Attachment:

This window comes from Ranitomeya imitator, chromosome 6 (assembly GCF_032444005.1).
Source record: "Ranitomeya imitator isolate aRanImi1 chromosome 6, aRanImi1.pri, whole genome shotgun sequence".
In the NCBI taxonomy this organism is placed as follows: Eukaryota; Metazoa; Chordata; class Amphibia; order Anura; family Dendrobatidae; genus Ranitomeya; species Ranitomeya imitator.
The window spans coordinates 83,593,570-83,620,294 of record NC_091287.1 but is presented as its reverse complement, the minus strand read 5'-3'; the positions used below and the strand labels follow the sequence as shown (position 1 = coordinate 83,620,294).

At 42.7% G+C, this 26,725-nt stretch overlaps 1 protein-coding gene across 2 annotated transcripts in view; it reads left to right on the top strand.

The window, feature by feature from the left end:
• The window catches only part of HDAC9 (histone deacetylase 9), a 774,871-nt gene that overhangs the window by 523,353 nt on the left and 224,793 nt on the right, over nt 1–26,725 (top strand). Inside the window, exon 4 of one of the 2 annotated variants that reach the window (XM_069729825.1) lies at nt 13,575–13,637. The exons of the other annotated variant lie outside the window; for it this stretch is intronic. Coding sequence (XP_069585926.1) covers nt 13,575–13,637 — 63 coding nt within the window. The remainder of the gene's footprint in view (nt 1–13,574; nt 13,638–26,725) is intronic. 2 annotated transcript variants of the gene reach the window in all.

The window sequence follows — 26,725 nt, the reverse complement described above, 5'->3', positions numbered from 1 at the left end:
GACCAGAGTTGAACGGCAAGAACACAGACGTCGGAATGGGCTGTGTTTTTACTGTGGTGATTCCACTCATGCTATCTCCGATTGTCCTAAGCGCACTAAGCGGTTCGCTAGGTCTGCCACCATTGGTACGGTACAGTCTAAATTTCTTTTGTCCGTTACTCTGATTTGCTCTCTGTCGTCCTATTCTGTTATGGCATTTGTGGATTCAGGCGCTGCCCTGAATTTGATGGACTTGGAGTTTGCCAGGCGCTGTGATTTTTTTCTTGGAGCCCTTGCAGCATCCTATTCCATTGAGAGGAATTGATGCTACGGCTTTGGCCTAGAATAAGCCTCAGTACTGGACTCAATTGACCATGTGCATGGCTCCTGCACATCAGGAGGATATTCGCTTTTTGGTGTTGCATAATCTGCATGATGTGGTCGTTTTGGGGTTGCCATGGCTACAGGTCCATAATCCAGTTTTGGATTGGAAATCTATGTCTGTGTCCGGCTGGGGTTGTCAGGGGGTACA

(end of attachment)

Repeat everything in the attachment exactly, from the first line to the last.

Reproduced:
This window comes from Ranitomeya imitator, chromosome 6 (assembly GCF_032444005.1).
Source record: "Ranitomeya imitator isolate aRanImi1 chromosome 6, aRanImi1.pri, whole genome shotgun sequence".
In the NCBI taxonomy this organism is placed as follows: Eukaryota; Metazoa; Chordata; class Amphibia; order Anura; family Dendrobatidae; genus Ranitomeya; species Ranitomeya imitator.
The window spans coordinates 83,593,570-83,620,294 of record NC_091287.1 but is presented as its reverse complement, the minus strand read 5'-3'; the positions used below and the strand labels follow the sequence as shown (position 1 = coordinate 83,620,294).

At 42.7% G+C, this 26,725-nt stretch overlaps 1 protein-coding gene across 2 annotated transcripts in view; it reads left to right on the top strand.

The window, feature by feature from the left end:
• The window catches only part of HDAC9 (histone deacetylase 9), a 774,871-nt gene that overhangs the window by 523,353 nt on the left and 224,793 nt on the right, over nt 1–26,725 (top strand). Inside the window, exon 4 of one of the 2 annotated variants that reach the window (XM_069729825.1) lies at nt 13,575–13,637. The exons of the other annotated variant lie outside the window; for it this stretch is intronic. Coding sequence (XP_069585926.1) covers nt 13,575–13,637 — 63 coding nt within the window. The remainder of the gene's footprint in view (nt 1–13,574; nt 13,638–26,725) is intronic. 2 annotated transcript variants of the gene reach the window in all.

The window sequence follows — 26,725 nt, the reverse complement described above, 5'->3', positions numbered from 1 at the left end:
GACCAGAGTTGAACGGCAAGAACACAGACGTCGGAATGGGCTGTGTTTTTACTGTGGTGATTCCACTCATGCTATCTCCGATTGTCCTAAGCGCACTAAGCGGTTCGCTAGGTCTGCCACCATTGGTACGGTACAGTCTAAATTTCTTTTGTCCGTTACTCTGATTTGCTCTCTGTCGTCCTATTCTGTTATGGCATTTGTGGATTCAGGCGCTGCCCTGAATTTGATGGACTTGGAGTTTGCCAGGCGCTGTGATTTTTTTCTTGGAGCCCTTGCAGCATCCTATTCCATTGAGAGGAATTGATGCTACGGCTTTGGCCTAGAATAAGCCTCAGTACTGGACTCAATTGACCATGTGCATGGCTCCTGCACATCAGGAGGATATTCGCTTTTTGGTGTTGCATAATCTGCATGATGTGGTCGTTTTGGGGTTGCCATGGCTACAGGTCCATAATCCAGTTTTGGATTGGAAATCTATGTCTGTGTCCGGCTGGGGTTGTCAGGGGGTACA